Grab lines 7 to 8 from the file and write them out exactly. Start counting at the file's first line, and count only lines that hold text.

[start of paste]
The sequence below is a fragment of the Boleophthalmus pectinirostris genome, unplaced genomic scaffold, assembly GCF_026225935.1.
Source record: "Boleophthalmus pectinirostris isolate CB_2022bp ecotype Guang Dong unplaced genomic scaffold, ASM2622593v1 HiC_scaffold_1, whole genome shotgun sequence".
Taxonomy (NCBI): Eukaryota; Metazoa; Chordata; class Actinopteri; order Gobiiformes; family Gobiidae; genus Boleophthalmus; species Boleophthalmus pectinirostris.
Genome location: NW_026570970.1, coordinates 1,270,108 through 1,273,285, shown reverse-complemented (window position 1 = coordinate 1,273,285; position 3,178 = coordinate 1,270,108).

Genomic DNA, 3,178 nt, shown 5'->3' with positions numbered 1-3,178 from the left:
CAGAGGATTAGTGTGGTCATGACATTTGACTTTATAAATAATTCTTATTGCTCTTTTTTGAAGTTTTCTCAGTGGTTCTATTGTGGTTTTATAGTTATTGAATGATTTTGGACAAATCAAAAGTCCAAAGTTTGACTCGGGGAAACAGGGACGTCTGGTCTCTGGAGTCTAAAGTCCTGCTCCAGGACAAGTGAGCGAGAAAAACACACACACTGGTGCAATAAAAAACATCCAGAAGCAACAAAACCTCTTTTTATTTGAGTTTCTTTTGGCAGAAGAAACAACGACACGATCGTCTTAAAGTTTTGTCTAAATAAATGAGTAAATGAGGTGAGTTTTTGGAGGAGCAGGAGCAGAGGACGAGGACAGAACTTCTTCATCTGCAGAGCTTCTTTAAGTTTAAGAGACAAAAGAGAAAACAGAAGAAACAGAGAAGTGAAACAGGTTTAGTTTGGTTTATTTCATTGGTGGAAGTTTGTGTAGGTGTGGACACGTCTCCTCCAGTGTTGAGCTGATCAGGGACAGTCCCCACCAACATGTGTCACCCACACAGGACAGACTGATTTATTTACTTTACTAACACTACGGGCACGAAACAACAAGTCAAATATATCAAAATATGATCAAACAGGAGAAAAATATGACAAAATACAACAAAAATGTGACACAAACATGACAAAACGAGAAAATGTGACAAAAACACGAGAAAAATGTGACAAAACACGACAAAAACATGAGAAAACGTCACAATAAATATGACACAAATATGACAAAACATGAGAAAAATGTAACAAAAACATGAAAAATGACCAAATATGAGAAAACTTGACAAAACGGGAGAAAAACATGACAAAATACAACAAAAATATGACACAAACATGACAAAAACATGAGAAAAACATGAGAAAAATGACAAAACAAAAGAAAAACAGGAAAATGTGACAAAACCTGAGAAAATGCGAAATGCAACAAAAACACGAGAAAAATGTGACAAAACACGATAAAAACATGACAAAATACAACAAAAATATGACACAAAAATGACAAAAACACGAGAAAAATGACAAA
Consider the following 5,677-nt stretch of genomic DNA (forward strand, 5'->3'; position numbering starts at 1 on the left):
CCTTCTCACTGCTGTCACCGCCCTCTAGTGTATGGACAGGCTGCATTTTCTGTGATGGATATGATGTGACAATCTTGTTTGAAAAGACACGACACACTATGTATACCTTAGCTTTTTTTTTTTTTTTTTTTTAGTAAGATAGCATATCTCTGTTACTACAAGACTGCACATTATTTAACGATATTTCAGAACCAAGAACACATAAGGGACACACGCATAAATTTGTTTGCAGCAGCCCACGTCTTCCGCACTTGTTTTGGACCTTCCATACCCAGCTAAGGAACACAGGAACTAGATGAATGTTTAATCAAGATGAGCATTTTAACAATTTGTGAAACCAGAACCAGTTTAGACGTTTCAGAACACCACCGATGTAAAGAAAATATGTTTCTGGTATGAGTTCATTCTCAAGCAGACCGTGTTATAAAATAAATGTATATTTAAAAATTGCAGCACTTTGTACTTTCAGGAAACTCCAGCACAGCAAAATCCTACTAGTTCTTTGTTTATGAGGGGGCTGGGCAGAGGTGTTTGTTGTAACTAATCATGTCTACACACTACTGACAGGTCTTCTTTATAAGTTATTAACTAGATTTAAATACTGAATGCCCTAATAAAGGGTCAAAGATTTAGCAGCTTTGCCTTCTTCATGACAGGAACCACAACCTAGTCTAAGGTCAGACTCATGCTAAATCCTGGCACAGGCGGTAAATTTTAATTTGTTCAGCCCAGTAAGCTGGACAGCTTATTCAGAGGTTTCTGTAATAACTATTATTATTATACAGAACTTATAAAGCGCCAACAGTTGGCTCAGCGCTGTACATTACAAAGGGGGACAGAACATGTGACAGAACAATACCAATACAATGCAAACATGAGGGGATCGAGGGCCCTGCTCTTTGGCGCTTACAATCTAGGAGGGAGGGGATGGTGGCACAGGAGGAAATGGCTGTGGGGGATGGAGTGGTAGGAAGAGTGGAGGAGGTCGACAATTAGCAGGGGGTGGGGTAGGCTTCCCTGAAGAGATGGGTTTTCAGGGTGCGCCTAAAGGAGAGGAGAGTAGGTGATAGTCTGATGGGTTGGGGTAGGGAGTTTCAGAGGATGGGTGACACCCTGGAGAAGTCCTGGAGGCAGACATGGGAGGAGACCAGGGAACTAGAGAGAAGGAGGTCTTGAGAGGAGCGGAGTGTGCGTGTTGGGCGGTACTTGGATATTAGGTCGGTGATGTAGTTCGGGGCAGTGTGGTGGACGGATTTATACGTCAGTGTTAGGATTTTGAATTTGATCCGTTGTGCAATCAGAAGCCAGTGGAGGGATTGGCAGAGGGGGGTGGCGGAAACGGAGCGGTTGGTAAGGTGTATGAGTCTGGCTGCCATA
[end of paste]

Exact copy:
Consider the following 5,677-nt stretch of genomic DNA (forward strand, 5'->3'; position numbering starts at 1 on the left):
CCTTCTCACTGCTGTCACCGCCCTCTAGTGTATGGACAGGCTGCATTTTCTGTGATGGATATGATGTGACAATCTTGTTTGAAAAGACACGACACACTATGTATACCTTAGCTTTTTTTTTTTTTTTTTTTTAGTAAGATAGCATATCTCTGTTACTACAAGACTGCACATTATTTAACGATATTTCAGAACCAAGAACACATAAGGGACACACGCATAAATTTGTTTGCAGCAGCCCACGTCTTCCGCACTTGTTTTGGACCTTCCATACCCAGCTAAGGAACACAGGAACTAGATGAATGTTTAATCAAGATGAGCATTTTAACAATTTGTGAAACCAGAACCAGTTTAGACGTTTCAGAACACCACCGATGTAAAGAAAATATGTTTCTGGTATGAGTTCATTCTCAAGCAGACCGTGTTATAAAATAAATGTATATTTAAAAATTGCAGCACTTTGTACTTTCAGGAAACTCCAGCACAGCAAAATCCTACTAGTTCTTTGTTTATGAGGGGGCTGGGCAGAGGTGTTTGTTGTAACTAATCATGTCTACACACTACTGACAGGTCTTCTTTATAAGTTATTAACTAGATTTAAATACTGAATGCCCTAATAAAGGGTCAAAGATTTAGCAGCTTTGCCTTCTTCATGACAGGAACCACAACCTAGTCTAAGGTCAGACTCATGCTAAATCCTGGCACAGGCGGTAAATTTTAATTTGTTCAGCCCAGTAAGCTGGACAGCTTATTCAGAGGTTTCTGTAATAACTATTATTATTATACAGAACTTATAAAGCGCCAACAGTTGGCTCAGCGCTGTACATTACAAAGGGGGACAGAACATGTGACAGAACAATACCAATACAATGCAAACATGAGGGGATCGAGGGCCCTGCTCTTTGGCGCTTACAATCTAGGAGGGAGGGGATGGTGGCACAGGAGGAAATGGCTGTGGGGGATGGAGTGGTAGGAAGAGTGGAGGAGGTCGACAATTAGCAGGGGGTGGGGTAGGCTTCCCTGAAGAGATGGGTTTTCAGGGTGCGCCTAAAGGAGAGGAGAGTAGGTGATAGTCTGATGGGTTGGGGTAGGGAGTTTCAGAGGATGGGTGACACCCTGGAGAAGTCCTGGAGGCAGACATGGGAGGAGACCAGGGAACTAGAGAGAAGGAGGTCTTGAGAGGAGCGGAGTGTGCGTGTTGGGCGGTACTTGGATATTAGGTCGGTGATGTAGTTCGGGGCAGTGTGGTGGACGGATTTATACGTCAGTGTTAGGATTTTGAATTTGATCCGTTGTGCAATCAGAAGCCAGTGGAGGGATTGGCAGAGGGGGGTGGCGGAAACGGAGCGGTTGGTAAGGTGTATGAGTCTGGCTGCCATA